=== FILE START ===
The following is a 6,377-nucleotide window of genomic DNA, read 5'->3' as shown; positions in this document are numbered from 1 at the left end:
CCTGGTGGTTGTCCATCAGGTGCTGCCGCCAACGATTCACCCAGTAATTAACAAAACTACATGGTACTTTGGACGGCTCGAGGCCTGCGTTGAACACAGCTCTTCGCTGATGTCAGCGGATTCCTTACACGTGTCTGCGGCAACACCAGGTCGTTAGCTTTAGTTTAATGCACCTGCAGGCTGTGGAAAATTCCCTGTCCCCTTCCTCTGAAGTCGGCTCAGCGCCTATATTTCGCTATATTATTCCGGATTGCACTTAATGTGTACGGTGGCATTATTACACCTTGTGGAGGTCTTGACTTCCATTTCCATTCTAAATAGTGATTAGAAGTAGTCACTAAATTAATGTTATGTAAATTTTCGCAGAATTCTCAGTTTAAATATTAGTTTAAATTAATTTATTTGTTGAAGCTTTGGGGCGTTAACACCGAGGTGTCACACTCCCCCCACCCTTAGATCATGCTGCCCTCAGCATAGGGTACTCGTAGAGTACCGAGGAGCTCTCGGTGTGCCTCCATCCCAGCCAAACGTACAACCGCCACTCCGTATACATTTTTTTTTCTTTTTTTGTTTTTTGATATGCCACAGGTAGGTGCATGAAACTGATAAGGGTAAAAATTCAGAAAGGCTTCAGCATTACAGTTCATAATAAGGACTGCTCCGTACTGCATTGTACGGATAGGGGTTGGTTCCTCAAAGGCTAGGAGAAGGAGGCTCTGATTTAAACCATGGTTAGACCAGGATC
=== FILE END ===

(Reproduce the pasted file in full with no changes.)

The following is a 6,377-nucleotide window of genomic DNA, read 5'->3' as shown; positions in this document are numbered from 1 at the left end:
CCTGGTGGTTGTCCATCAGGTGCTGCCGCCAACGATTCACCCAGTAATTAACAAAACTACATGGTACTTTGGACGGCTCGAGGCCTGCGTTGAACACAGCTCTTCGCTGATGTCAGCGGATTCCTTACACGTGTCTGCGGCAACACCAGGTCGTTAGCTTTAGTTTAATGCACCTGCAGGCTGTGGAAAATTCCCTGTCCCCTTCCTCTGAAGTCGGCTCAGCGCCTATATTTCGCTATATTATTCCGGATTGCACTTAATGTGTACGGTGGCATTATTACACCTTGTGGAGGTCTTGACTTCCATTTCCATTCTAAATAGTGATTAGAAGTAGTCACTAAATTAATGTTATGTAAATTTTCGCAGAATTCTCAGTTTAAATATTAGTTTAAATTAATTTATTTGTTGAAGCTTTGGGGCGTTAACACCGAGGTGTCACACTCCCCCCACCCTTAGATCATGCTGCCCTCAGCATAGGGTACTCGTAGAGTACCGAGGAGCTCTCGGTGTGCCTCCATCCCAGCCAAACGTACAACCGCCACTCCGTATACATTTTTTTTTCTTTTTTTGTTTTTTGATATGCCACAGGTAGGTGCATGAAACTGATAAGGGTAAAAATTCAGAAAGGCTTCAGCATTACAGTTCATAATAAGGACTGCTCCGTACTGCATTGTACGGATAGGGGTTGGTTCCTCAAAGGCTAGGAGAAGGAGGCTCTGATTTAAACCATGGTTAGACCAGGATC